VIC McKinney, son of the legendary Lurgan and NI footballer Victor, is returning to his family home this week as an internationally renowned artist despite becoming a quadriplegic in an accident which killed his father.
Victor Snr was a successful winger who played for Glenavon in the early 1960s and twice represented Northern Ireland, However in a freak accident, the 42-year-old was killed instantly when a tree struck the car he was driving during a storm in 1987.
His son, then just 19-year-old, was left paralysed from the neck down.
As a young man Vic had a talent and passion for art as well as a passion for football like his father.
He was a student at the University of Cape Town’s prestigious Michaelis School of Fine Art and while there he had been selected to play football for the University’s first team.
One evening while returning home from art school, the car driven by Vic’s dad was struck by a falling tree. His dad was killed instantly and Vic himself was left as quadriplegic,.
The life of this very active and highly talented young man changed dramatically. After six months of rehabilitation in hospital, Vic emerged to a life where playing football or photography were no longer possible.
However he was still artistic and his passion for painting spurred him on to create beautiful works of art by holding a paintbrush in his mouth.
He works in many mediums but focuses on acrylics and oils. His works include a wide variety of subjects, ranging from landscapes to wildlife to sport - and a particular passion for painting scenes surrounding horseracing.
He has worked on commission for various owners, trainers and horse-lovers, painting both racing as well as paddock scenes.
His love and interest in horseracing was shared and no doubt influenced by his father.
Vic’s uncle Eric still lives in Lurgan and the artist will be staying with his other uncle Harold McKinney who has Downs Syndrome. Harold’s home in Hill Street is specially adapted for wheelchair users.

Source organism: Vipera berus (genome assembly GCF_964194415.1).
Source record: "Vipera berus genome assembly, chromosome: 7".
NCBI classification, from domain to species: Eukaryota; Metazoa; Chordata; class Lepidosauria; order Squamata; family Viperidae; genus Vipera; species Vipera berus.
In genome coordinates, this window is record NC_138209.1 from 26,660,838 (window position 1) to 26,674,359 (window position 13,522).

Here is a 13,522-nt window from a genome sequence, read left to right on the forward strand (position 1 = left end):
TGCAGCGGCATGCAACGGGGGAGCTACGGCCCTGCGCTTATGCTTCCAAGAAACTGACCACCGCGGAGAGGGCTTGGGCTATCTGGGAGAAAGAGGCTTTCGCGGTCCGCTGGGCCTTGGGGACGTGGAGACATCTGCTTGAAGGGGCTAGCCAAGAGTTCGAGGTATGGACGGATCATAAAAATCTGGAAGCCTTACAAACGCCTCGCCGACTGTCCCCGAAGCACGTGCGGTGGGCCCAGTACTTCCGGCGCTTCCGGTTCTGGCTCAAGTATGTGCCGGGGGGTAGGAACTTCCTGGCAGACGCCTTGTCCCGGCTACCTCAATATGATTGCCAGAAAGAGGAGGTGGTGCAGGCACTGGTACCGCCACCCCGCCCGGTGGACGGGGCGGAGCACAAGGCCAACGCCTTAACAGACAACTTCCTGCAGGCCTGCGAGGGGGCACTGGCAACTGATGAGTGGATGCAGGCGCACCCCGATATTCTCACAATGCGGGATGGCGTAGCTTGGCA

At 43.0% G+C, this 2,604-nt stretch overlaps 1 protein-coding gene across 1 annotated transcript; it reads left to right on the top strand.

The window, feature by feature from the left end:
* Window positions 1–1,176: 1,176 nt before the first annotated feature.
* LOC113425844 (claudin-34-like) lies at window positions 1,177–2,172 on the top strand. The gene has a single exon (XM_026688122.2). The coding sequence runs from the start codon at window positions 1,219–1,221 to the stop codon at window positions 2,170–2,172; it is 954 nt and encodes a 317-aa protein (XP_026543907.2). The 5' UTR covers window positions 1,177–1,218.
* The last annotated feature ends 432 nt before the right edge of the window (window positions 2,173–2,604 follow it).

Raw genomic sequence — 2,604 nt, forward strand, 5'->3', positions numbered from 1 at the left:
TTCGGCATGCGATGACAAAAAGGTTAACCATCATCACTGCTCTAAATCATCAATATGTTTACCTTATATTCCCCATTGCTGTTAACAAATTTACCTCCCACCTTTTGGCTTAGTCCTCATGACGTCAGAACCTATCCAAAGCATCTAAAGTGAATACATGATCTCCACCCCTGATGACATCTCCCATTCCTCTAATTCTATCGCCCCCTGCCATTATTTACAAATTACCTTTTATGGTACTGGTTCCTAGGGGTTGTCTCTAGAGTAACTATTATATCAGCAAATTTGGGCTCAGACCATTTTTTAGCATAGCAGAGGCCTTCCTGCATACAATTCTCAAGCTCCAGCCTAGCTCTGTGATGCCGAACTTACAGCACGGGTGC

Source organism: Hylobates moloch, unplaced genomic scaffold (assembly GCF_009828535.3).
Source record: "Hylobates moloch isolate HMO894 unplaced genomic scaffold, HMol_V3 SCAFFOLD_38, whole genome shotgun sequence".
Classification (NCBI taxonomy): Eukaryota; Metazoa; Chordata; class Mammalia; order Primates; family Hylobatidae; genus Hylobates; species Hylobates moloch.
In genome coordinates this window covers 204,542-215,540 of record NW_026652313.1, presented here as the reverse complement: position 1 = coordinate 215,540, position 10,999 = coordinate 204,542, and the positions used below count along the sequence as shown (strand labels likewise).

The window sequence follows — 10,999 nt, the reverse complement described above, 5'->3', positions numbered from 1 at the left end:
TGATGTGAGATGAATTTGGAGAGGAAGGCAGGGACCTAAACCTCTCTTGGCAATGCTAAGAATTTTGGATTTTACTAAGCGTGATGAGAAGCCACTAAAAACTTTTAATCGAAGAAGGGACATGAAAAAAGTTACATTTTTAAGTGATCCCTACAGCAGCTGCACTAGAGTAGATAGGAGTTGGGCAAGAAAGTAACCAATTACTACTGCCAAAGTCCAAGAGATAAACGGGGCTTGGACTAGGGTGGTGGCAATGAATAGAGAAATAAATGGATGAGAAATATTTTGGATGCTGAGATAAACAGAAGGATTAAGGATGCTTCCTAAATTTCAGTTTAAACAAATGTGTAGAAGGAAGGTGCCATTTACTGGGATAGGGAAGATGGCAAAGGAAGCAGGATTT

Victor has managed to turn the terrible events of 1987 into something that has enriched his life rather than diminished it.
As well as an accomplished artist, he is also a prominent disability campaigner and respected academic in his native South Africa.
He and his wife Emma returned to Northern Ireland a few years ago to speak at a special conference on disability and education at Queen’s University.
Victor revealed that he and his father were very close. “We were like brothers and best friends,” he said.
“From I was no age he took me along to training with him and I grew up loving sport just like he did. I played football and my last match was the day before the accident when I was playing for Capetown University in a cup final and we won.
“I also loved windsurfing, cricket, baseball, tennis and golf.”
He said: “Mum helped get me through it, she is a very strong woman. We were both devastated.
“When I woke up in hospital I knew immediately I couldn’t move. It took me a few years to come to terms with it. At first I didn’t believe it. I was a very, very fit person and I’d never been sick in my life and I remember thinking as I lay in hospital, ‘I will walk out of here, no problem’.
“It took me five or six years to really get used to the fact that I wasn’t going to move again.”
Coming to terms with his dad’s loss was equally hard but now he savours his many happy memories.
“I realised that I was very lucky to have had him in my life. Dad was a very well-loved and respected man.
“You would be hard-pressed to find someone who didn’t like him.
“He was very kind and very gentle and had that lovely Irish sense of humour which made him even more endearing.
“We had a great relationship and I am very fortunate to have had a dad like that. I count my blessings that I had him and he lives on with me, I talk to him all the time.”